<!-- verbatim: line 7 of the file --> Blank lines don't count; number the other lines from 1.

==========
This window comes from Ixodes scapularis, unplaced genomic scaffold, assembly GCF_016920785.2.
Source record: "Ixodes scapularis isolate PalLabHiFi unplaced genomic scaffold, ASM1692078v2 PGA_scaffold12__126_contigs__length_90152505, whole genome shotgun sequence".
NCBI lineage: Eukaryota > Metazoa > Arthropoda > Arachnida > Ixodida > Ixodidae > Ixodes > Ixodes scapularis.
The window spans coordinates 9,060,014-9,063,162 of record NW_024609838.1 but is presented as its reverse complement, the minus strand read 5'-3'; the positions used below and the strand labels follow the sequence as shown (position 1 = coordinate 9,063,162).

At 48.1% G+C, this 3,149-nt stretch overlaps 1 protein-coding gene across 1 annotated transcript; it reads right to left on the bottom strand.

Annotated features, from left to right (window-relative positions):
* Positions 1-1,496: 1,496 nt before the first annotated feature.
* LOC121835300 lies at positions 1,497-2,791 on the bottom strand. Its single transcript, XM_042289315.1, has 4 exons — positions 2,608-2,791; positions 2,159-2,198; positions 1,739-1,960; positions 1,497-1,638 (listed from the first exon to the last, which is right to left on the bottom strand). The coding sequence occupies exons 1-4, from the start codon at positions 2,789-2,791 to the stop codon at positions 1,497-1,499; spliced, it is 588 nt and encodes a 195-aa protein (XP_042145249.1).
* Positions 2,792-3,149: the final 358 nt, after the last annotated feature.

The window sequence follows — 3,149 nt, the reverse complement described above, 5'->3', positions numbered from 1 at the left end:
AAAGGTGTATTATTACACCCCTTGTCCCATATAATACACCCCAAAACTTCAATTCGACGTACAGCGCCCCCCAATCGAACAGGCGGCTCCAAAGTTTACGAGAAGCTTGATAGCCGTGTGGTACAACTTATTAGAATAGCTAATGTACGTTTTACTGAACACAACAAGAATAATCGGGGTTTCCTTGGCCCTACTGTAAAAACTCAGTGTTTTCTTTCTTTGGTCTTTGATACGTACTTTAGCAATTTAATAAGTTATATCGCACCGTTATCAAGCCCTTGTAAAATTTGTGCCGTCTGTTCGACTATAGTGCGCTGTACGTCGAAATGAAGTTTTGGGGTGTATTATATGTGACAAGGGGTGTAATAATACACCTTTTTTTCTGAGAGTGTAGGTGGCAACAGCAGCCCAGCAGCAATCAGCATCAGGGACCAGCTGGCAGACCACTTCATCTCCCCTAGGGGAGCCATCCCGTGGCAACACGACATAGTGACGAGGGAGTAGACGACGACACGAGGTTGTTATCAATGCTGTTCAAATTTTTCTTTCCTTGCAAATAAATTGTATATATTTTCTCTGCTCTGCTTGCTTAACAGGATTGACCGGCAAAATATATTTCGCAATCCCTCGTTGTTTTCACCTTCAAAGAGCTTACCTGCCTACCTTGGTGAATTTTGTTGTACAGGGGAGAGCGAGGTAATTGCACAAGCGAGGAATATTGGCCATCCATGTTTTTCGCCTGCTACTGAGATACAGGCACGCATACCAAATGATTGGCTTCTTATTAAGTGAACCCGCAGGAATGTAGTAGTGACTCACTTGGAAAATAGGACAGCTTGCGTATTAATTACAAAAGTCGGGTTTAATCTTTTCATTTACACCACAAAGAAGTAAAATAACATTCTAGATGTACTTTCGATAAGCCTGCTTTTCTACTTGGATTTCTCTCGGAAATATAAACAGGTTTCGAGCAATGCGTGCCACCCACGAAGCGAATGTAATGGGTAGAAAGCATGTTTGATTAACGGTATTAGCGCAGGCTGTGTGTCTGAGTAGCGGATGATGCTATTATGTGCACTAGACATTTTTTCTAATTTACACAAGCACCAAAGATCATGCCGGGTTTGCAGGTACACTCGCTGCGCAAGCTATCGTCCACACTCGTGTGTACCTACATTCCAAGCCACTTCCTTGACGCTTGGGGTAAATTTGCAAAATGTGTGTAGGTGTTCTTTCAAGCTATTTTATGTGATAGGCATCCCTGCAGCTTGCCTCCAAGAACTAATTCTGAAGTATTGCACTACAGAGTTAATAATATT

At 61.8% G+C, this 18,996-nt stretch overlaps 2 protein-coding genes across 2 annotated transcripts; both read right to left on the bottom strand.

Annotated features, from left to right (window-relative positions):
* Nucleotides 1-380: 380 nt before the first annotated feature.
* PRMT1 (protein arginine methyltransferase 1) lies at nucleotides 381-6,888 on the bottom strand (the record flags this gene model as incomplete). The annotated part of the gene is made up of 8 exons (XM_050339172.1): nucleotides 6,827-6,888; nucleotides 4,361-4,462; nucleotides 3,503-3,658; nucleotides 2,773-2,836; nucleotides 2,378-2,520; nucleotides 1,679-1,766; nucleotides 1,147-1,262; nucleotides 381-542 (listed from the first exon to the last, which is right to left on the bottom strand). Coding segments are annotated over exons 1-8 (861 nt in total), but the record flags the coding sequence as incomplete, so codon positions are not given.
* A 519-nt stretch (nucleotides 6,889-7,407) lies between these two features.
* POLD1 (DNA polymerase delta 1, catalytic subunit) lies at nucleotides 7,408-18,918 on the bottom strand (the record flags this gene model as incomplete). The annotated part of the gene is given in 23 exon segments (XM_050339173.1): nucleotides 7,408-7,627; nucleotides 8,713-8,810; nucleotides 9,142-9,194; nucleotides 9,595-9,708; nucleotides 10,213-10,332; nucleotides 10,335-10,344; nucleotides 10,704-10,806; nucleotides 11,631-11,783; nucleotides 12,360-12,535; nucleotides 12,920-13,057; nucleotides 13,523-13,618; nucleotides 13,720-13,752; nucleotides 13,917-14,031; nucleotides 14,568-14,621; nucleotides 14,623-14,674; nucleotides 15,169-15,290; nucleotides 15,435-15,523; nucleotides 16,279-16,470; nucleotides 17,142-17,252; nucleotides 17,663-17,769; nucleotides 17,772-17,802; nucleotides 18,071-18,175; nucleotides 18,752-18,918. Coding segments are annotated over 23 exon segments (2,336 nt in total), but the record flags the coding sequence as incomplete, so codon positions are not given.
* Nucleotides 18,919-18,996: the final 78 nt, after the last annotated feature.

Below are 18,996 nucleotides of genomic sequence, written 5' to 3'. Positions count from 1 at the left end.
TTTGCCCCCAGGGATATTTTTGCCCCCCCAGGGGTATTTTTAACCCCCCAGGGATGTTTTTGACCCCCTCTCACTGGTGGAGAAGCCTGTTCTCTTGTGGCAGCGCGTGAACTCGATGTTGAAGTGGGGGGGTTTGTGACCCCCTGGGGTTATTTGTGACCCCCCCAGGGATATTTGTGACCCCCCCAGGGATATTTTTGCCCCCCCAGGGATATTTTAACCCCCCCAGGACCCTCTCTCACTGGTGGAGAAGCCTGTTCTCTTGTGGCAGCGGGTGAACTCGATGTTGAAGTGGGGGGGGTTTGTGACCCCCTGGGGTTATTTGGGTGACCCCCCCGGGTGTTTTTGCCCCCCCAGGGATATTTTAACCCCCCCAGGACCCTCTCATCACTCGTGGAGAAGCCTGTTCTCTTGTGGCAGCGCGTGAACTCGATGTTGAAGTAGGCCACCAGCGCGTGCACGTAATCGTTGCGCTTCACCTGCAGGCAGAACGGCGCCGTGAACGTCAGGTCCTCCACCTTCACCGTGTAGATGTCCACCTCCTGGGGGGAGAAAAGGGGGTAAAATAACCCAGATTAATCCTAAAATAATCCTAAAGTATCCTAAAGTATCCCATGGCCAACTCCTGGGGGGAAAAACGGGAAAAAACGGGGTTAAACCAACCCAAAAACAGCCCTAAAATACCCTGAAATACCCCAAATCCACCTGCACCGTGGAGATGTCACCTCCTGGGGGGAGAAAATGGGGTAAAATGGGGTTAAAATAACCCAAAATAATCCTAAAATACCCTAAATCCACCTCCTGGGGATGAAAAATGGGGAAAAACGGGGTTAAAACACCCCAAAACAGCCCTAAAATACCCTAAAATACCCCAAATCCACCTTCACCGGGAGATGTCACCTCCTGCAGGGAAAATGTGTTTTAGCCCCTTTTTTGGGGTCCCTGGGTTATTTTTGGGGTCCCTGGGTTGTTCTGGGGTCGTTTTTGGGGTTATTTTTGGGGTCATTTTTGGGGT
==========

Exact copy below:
* Positions 1-1,496: 1,496 nt before the first annotated feature.